The Mazda MX-5 Miata remains one of the most iconic sports cars today and it appears it will get electrification in the future. Citing a report from Japanese outlet Kuruma-news, Motor1 notes that Mazda discussed the future of its iconic roadster. Their source also notes that during Mazda’s recent announcement of its electrification strategy, reporters asked executives about the Miata’s future outright. Predictably, the answers were cagey only hinting that the Miata is part of the electrification strategy. Mazda also wants the existing cars to run on e-fuel to keep them sustainable.
Luckily, Motor1 got the following statement regarding the Mazda MX-5 Miata:
“Mazda is seeking to electrify the MX-5 Miata to have all models feature a form of electrification by 2030. We will work hard to make it a lightweight, affordable, open two-seater sports car to meet the needs of customers.”
So yes, the Miata is getting electrified but even with the above statement from Mazda, we still don’t know to what extent. Mazda’s electrification strategy includes the addition of 13 electrified vehicles globally by 2025 split between five hybrids, five plug-in hybrids, and three battery-electric vehicles. By 2030, Mazda’s lineup will be completely electrified with 25 percent of that consisting of EVs.
Mazda wants to bring the Miata into the future with electrification; however, keeping it lightweight and affordable will be a challenge. Batteries are heavy and that may contribute a significant amount of weight to the vehicle. Additionally, an electric motor’s instant power delivery can change a car’s character. However, if we were making an educated guess, a hybrid is the most logical choice for the moment.
Should that be the case, expect the Miata could get a parallel hybrid setup with an electric motor sandwiched between the engine and transmission. Due to its longitudinal configuration and front midship layout, this may be the most advantageous (and less costly). The lithium-ion battery could be placed under the floor, likely below where the roof stows. Should it be a conventional self-charging hybrid, the weight gain could be minimized by using a smaller, more compact battery.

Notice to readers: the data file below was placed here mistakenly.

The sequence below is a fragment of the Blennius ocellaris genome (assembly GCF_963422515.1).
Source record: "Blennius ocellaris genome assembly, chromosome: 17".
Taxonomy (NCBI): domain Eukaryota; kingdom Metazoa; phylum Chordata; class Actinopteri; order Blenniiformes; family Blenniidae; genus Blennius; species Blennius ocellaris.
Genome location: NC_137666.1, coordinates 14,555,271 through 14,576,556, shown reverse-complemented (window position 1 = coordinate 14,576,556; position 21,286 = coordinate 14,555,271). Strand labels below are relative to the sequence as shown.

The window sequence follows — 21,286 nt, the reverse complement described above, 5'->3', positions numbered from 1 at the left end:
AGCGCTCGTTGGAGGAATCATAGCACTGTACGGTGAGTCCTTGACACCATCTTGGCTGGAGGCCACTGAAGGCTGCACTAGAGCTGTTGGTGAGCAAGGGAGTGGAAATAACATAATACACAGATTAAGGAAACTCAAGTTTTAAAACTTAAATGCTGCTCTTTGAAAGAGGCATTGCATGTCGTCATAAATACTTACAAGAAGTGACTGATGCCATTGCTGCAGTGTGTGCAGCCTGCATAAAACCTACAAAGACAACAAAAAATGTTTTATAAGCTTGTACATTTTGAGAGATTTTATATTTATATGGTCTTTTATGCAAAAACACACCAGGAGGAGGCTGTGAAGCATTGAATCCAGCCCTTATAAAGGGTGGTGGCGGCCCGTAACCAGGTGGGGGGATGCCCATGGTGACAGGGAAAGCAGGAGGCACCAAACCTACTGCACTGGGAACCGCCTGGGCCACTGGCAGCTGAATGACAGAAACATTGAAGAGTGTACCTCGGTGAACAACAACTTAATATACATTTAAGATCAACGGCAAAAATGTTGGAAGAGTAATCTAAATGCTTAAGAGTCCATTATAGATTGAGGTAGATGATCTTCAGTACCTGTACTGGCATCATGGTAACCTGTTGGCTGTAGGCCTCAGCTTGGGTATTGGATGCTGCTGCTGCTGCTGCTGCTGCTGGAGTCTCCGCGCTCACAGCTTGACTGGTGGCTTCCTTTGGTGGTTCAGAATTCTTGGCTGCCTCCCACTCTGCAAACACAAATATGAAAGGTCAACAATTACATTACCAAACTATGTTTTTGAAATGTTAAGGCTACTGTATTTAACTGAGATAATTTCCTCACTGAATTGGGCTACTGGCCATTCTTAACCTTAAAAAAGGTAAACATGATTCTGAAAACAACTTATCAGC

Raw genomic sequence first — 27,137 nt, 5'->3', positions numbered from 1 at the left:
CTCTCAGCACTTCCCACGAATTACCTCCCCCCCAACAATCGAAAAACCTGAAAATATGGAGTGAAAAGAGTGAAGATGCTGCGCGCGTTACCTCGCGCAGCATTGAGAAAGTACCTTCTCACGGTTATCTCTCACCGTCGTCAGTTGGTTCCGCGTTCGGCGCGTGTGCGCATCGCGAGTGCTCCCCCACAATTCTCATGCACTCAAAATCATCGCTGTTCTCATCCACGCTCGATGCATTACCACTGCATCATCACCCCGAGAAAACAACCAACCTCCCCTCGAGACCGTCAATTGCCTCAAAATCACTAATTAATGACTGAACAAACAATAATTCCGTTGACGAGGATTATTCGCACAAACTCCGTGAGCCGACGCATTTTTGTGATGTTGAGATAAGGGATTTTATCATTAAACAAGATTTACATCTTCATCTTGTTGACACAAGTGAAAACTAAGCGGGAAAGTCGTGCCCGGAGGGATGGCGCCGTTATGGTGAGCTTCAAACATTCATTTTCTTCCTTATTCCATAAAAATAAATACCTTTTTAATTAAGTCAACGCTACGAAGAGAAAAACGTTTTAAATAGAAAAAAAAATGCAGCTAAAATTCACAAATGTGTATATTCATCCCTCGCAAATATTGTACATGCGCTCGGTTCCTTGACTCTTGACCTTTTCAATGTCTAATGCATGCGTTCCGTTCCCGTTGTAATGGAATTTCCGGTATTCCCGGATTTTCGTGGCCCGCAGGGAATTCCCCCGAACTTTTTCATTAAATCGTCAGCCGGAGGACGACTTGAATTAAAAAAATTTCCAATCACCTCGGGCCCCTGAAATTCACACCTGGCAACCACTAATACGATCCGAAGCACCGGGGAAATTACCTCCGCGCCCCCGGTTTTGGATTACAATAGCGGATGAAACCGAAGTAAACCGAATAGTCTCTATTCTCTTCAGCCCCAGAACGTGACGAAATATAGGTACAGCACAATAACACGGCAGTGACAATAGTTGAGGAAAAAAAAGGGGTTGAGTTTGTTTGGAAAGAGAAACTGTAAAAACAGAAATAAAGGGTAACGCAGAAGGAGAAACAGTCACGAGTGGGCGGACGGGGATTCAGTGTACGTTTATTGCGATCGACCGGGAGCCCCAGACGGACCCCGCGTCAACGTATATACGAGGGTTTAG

Going hybrid may result in a downsized engine, meaning the 2.0-liter four-cylinder could go away in favor of the high-revving 1.5-liter. The latter is currently rated for 129 hp and 111 lb-ft of torque. Together with an electric motor, that could bring power up to the levels of the current 2.0-liter-equipped car, which is rated at 181 hp and 151 lb-ft. However, it’s also possible that the 2.0-liter could remain. If that’s the case, the addition of an electric motor could give it a significant power boost over the current car while improving fuel economy. This could operate similar to the Honda CR-Z, only this time with a more powerful electric motor and rear-drive configuration.
The current ND Miata platform will likely carry over but not without extensive upgrades. It may get more reinforcements so that it’s rigid enough to accommodate the battery. To keep the Miata’s ethos alive, it’ll likely retain the six-speed manual transmission while an automatic should be available as an option. The current ND Mazda MX-5 Miata has been on sale since 2015 and if the timeline is correct, the fifth generation, likely dubbed the NE, should arrive sometime between 2024 and 2025. Mazda’s first electrified vehicle in the U.S. will be the MX-30, which is launching this year.